Archive for April 22nd, 2009

Iranians In Your Backyard

For a while now, there have been concerns that Venezuela, one of this hemisphere’s more outspoken critics (or, depending on whom you listen to, avowed enemies) of the United States, is cozying up to Iran, and it’s (understandably) troubling. Why? Well, three days out of five, Iran is the greatest threat to global peace and prosperity since that Saddam guy was oh-so-flawlessly ousted from power, and the thought that they’re getting a significant political and economic foothold in the Americas is enough to keep, I imagine, the United States’ counterintelligence nerds awake at night. That’s one half of the threat, of course; the other is that Iran is proving all too happy to provide a wide variety of fairly advanced military hardware to Venezuela, with all the inherent implications for regional stability that suggests.

Turns out, though, that while everyone’s been watching Venezuela, Iran’s been cozying up to an even closer neighbor of ours.
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Published in: Geekiness, General, History | on April 22nd, 2009 | 3 Comments »

Perception Trumps Reality

About a year ago, I praised James. S. Major’s book Communicating with Intelligence, which I still believe is probably the best guide to preparing formal communications in the “real world”. (A blog, obviously, is pretty informal… and there are doubts as whether the blogosphere is very connected to reality. But I digress, as usual.) Anyway, I recently acquired a copy of a newer book by Major – Writing Classified and Unclassified Papers For National Security, whose title is pretty daunting, I admit, and probably a little off-putting to many.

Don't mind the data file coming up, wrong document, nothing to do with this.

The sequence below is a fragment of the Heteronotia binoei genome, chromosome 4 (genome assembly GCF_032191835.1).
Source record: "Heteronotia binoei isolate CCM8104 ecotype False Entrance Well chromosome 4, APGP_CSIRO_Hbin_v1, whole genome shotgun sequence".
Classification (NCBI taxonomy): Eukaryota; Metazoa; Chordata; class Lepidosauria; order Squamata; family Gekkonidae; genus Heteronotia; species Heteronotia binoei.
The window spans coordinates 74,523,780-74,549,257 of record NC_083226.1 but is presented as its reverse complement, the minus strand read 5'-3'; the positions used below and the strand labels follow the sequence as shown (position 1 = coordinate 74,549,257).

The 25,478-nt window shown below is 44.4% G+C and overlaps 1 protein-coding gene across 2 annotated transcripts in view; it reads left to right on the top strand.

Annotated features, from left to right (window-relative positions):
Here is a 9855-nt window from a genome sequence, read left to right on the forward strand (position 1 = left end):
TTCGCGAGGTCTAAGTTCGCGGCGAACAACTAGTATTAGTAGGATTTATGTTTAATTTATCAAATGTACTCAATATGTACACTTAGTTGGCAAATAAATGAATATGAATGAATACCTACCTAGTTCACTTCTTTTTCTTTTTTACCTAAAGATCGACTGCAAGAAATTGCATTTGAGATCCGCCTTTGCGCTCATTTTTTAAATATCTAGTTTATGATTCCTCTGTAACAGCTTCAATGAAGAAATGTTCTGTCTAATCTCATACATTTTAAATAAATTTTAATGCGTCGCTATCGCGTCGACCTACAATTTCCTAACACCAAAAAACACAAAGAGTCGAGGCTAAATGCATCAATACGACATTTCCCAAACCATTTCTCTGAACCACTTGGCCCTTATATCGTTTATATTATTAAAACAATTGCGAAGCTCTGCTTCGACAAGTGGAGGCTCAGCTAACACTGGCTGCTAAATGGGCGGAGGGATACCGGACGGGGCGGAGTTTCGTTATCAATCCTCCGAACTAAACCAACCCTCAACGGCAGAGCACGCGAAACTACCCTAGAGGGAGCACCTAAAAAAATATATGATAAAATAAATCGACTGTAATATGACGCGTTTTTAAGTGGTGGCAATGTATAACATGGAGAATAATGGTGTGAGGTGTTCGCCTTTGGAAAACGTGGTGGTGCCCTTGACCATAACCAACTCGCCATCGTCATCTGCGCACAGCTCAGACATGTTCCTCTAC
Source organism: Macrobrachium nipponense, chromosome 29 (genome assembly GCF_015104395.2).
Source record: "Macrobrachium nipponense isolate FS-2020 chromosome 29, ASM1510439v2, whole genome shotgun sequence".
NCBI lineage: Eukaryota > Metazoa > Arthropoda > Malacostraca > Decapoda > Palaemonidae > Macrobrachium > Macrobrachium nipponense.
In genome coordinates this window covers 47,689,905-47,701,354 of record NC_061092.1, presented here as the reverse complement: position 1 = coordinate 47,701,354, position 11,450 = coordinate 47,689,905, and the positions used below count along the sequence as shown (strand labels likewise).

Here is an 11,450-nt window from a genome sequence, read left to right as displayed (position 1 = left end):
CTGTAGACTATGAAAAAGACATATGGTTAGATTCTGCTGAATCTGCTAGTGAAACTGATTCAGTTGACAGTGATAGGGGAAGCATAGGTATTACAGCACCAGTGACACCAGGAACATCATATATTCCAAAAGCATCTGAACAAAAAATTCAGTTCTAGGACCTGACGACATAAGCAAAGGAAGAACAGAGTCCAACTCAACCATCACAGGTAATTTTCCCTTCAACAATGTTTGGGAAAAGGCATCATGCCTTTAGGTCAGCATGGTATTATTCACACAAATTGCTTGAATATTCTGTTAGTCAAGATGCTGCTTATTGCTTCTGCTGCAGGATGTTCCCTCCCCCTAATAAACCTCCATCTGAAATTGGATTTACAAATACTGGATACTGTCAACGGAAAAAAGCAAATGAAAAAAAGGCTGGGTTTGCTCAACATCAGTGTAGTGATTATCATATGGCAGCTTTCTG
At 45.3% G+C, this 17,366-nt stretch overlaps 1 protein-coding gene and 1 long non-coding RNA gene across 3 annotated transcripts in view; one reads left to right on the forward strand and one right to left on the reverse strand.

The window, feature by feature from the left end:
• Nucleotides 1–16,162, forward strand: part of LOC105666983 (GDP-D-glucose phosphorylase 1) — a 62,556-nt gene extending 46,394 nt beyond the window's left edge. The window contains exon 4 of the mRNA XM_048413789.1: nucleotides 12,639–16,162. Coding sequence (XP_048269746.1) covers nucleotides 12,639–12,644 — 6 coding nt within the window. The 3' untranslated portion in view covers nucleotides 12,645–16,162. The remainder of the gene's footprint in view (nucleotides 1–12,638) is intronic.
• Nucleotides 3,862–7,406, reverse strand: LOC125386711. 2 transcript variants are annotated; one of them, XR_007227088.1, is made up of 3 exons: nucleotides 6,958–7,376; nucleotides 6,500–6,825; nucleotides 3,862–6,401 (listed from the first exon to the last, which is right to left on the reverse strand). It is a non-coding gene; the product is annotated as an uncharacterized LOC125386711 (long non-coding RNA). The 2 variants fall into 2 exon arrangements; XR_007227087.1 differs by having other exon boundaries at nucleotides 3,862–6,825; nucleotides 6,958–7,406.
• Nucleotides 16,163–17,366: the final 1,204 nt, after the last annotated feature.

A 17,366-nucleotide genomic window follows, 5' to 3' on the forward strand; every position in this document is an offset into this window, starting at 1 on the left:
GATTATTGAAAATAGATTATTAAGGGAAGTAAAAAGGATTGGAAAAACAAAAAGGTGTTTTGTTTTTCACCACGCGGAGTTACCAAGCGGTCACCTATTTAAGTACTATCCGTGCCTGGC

My feelings on the book are actually a little mixed. It’s about half the length of Communicating With Intelligence, but still $40 MSRP. Worse yet, the first quarter of the book is basically a quick (too quick) but not very useful synopsis of the first half of the earlier volume. Great for marketing and cross-promotion, kind of crap for the reader. Nearly half the book, actually – over a hundred pages – is comprised of a usage and style guide, and while it’s more comprehensive (and contains fewer typos) than Mercyhurst’s Analyst’s Style Manual, it would almost undoubtedly have been better off as a stand-alone publication.

Nonetheless Writing does have some considerable bits of value scattered amid its exhaustive guidelines on writing citations, and so on – one of which, at least in my mind, is well worth the cover price.
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Published in: Geekiness, General, Security | on April 22nd, 2009 | Comments Off on Perception Trumps Reality